When she started asking about my own darker roots and the unhighlighted portions at the nape of my neck, I considered abandoning my chosen hair color. I’ve coaxed it back to its original blond with highlights for almost twenty years, a little unsure of what darkness hid beneath the regular retouches.

With one last dose of color to ease the transition, I began weaning myself from my foil-coated hair addiction. With ombre hair still limping along as a viable fashion option, I talked myself out of feeling self conscious about the variated shades of color meandering down my head. Genetics saved me from gray.

Freedom from foil made my head feel lighter for a while. I wasn’t monitoring my roots in the mirror and calculating appointment dates to fall comfortably into the window between too-soon-to-be-budget-friendly and late-enough-to-ruin-photos. I bought shampoo that promised volume instead of worrying about protecting color.

I reveled in extricating myself from the cycle of highlights I’d perpetuated for years, from the  stale jokes about blondes, from my inner debate between ashy and warm tones.

And I began avoid my reflection in the mirror.

I didn’t feel like me anymore.

Hair is one of those things I always promised myself I wouldn’t fight about with my kids.

If they want to grow it, fabulous. Cut it? Cool. Dunk it into Kool-Aid or spray it with glitter or maybe even shave it into mohawks? Fine and fine and fine.

I told myself I would save my parental heel-digging for other issues, like facial piercings before job interviews and why they should always feel safe calling me if their ride is drunk — even if they are their own ride and they are terrified of the consequences.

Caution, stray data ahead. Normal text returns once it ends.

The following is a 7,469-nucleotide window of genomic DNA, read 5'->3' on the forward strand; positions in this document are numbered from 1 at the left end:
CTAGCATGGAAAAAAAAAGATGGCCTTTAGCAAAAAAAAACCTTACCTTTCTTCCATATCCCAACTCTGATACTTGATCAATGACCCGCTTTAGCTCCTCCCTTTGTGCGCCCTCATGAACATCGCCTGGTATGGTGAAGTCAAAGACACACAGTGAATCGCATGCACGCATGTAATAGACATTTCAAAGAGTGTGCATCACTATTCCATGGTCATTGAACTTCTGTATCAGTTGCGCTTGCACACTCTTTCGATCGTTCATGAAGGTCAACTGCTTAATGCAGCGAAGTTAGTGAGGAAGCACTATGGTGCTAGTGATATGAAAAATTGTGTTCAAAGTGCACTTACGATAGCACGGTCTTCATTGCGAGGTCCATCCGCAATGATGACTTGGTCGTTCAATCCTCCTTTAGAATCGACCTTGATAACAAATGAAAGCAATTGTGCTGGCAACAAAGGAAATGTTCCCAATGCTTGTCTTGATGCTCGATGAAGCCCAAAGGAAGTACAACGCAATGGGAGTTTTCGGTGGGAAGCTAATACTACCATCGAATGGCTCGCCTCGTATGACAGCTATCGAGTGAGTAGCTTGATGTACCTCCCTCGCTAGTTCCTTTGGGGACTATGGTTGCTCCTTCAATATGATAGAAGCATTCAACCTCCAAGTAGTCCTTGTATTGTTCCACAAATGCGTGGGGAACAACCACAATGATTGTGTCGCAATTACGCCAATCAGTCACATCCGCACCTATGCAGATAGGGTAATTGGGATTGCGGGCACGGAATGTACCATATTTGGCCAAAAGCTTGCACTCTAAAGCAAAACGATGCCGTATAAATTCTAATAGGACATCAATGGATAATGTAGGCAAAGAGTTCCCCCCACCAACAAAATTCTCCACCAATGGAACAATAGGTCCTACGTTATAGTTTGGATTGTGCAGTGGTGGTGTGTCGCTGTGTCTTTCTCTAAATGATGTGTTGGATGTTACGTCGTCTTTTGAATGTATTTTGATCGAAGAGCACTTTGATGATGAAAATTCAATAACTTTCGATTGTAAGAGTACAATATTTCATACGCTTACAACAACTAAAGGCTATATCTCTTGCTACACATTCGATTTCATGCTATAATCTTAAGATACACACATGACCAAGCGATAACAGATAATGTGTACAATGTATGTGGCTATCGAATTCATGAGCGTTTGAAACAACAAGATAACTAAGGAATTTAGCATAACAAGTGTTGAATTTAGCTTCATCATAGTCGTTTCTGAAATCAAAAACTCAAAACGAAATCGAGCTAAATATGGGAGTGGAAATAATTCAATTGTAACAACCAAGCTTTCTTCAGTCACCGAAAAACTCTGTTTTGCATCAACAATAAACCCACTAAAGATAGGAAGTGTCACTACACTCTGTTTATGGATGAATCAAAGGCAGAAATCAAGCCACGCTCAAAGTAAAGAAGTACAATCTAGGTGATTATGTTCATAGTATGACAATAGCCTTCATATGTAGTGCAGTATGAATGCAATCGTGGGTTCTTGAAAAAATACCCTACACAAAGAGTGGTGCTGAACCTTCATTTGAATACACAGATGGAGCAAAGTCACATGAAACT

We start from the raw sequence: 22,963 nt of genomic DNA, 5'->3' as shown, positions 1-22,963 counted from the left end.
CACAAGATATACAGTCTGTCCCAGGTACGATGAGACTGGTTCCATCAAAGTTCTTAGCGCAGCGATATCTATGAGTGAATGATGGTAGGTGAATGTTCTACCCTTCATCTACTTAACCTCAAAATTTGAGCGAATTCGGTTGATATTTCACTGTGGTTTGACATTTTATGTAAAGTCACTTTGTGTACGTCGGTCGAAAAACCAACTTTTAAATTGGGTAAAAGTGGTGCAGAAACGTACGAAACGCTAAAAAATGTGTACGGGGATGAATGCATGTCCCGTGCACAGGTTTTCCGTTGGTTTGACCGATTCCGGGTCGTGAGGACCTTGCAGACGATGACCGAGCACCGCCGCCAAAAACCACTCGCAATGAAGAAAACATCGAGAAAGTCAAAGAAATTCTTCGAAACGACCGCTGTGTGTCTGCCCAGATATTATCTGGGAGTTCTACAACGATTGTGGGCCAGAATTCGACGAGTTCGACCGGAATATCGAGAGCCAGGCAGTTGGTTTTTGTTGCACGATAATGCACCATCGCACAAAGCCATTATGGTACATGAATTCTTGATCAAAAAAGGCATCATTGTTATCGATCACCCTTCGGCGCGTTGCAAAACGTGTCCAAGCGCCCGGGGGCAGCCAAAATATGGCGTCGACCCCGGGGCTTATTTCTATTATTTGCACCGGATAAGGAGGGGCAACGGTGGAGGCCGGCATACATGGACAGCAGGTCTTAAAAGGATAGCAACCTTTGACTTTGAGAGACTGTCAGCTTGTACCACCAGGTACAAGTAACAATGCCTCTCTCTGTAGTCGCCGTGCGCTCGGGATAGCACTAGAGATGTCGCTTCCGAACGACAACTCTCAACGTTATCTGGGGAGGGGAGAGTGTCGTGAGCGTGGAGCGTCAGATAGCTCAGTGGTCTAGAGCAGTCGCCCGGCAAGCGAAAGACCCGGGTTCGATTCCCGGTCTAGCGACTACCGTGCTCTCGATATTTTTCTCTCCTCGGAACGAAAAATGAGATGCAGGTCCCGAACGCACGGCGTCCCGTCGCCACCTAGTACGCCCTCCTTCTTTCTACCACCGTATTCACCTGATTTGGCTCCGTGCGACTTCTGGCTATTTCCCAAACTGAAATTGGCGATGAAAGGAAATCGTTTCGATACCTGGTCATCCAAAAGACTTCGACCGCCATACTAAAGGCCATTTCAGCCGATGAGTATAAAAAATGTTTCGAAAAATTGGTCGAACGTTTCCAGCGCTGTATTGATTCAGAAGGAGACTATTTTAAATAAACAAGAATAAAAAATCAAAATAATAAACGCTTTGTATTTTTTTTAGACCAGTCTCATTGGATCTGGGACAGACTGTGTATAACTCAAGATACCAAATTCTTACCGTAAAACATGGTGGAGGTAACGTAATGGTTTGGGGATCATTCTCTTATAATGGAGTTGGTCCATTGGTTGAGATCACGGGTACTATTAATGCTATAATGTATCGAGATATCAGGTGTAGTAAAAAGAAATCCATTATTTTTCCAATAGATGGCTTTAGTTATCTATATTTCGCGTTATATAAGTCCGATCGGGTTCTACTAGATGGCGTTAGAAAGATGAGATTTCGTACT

I wanted to debate the complicated balance between not throwing around wanton sexual experiences too young with not rushing headfirst into marriage in some notion of saving oneself for an institution — not the appropriateness of something that will generally grow back.

In trying to remove myself from the trappings of hair dye and beauty expectations, I’d forgotten my stance on hair.

It should be free of rules. It should be personal. It should make the person wearing it smile when looking in the mirror or smoothing out the snarls or wrapping it around hot rollers that promise entry into the club ruled by “the bigger the hair, the closer to God” mantra.

Hair should be fun.

So I shook off my notion that the only way to teach my sweet girl to love her hair color is to stick with the exact shade that grows out of my head. I made an appointment for highlights this week, and I told her that when she’s ready to pay for them, she is welcome to add purple and pink and yellow streaks in her own locks.

Do you color your hair? 

Miss Mabel’s School for Girls – A review

– Posted in: Book Reviews

Miss Mabel's School for Girls